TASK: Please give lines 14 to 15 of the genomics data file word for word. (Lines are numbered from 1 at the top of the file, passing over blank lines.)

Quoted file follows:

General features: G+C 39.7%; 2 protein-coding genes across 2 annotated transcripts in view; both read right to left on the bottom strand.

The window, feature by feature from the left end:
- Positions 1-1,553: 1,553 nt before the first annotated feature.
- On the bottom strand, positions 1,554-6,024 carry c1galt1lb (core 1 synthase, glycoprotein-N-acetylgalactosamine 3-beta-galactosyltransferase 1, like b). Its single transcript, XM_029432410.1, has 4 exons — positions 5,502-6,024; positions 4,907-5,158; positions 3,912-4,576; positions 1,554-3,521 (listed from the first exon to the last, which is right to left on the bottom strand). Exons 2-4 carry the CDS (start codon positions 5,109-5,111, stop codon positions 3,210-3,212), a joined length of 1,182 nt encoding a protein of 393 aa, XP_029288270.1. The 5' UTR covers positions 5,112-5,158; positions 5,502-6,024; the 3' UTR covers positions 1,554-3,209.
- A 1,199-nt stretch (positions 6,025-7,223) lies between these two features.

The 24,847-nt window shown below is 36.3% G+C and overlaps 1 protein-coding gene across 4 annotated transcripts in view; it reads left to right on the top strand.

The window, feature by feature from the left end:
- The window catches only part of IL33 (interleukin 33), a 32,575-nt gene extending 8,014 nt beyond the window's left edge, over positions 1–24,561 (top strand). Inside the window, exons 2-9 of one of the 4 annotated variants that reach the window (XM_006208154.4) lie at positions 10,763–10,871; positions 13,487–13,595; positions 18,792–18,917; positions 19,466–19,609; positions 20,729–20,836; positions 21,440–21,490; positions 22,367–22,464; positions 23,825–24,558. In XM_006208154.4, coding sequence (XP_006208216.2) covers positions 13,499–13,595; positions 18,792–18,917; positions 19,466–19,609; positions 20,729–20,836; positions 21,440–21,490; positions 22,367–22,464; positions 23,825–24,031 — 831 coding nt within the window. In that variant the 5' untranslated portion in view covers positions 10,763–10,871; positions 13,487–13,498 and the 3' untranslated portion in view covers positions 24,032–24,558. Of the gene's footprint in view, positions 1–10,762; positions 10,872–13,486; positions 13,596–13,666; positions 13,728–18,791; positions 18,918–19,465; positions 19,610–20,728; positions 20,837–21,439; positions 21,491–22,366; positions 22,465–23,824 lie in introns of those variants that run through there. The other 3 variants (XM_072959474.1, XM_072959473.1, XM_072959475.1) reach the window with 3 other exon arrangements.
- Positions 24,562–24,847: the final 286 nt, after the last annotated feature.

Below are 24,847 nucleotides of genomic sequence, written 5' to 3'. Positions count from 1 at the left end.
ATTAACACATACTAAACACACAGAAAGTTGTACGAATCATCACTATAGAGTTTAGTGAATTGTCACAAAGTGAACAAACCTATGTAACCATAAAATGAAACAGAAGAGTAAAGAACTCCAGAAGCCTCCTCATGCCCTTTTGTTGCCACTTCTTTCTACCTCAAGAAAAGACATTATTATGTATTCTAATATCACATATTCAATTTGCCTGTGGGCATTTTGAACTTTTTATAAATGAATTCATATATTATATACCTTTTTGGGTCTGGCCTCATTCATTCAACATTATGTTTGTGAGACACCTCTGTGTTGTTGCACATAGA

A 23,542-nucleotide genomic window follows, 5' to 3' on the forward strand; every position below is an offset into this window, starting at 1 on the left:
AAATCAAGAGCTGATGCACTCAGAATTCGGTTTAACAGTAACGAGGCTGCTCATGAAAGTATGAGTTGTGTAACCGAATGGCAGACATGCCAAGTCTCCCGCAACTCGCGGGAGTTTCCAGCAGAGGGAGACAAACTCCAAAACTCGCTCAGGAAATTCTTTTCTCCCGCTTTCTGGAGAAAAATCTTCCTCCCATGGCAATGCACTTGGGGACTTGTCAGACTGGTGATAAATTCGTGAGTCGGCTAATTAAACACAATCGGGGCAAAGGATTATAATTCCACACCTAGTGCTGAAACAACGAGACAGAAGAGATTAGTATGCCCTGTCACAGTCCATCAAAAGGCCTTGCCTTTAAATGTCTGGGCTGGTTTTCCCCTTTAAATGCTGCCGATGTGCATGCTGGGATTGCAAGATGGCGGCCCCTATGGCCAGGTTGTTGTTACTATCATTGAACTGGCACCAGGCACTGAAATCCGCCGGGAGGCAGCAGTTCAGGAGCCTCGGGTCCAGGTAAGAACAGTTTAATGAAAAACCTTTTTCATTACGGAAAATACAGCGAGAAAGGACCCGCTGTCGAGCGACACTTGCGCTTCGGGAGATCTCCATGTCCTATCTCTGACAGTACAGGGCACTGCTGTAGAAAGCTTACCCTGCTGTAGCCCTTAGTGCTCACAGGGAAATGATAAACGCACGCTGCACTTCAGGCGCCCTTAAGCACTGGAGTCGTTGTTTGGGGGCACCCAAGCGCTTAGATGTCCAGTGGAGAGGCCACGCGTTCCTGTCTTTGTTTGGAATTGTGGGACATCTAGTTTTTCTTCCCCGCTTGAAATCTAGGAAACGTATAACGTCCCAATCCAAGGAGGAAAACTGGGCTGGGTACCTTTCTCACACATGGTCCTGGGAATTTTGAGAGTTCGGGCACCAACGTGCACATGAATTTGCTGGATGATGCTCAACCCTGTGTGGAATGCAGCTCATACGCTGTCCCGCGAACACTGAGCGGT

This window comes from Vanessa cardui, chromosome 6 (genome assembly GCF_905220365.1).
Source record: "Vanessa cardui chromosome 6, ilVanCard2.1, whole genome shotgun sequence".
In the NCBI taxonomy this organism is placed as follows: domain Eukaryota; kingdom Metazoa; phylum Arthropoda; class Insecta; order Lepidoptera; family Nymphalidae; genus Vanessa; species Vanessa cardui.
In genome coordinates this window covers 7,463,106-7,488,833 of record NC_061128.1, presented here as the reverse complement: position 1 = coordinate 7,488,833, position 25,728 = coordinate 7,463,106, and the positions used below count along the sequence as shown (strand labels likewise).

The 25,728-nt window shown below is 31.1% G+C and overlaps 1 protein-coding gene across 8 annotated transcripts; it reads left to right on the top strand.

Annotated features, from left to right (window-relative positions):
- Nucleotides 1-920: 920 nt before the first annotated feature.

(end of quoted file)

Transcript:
This window comes from Vanessa cardui, chromosome 6 (genome assembly GCF_905220365.1).
Source record: "Vanessa cardui chromosome 6, ilVanCard2.1, whole genome shotgun sequence".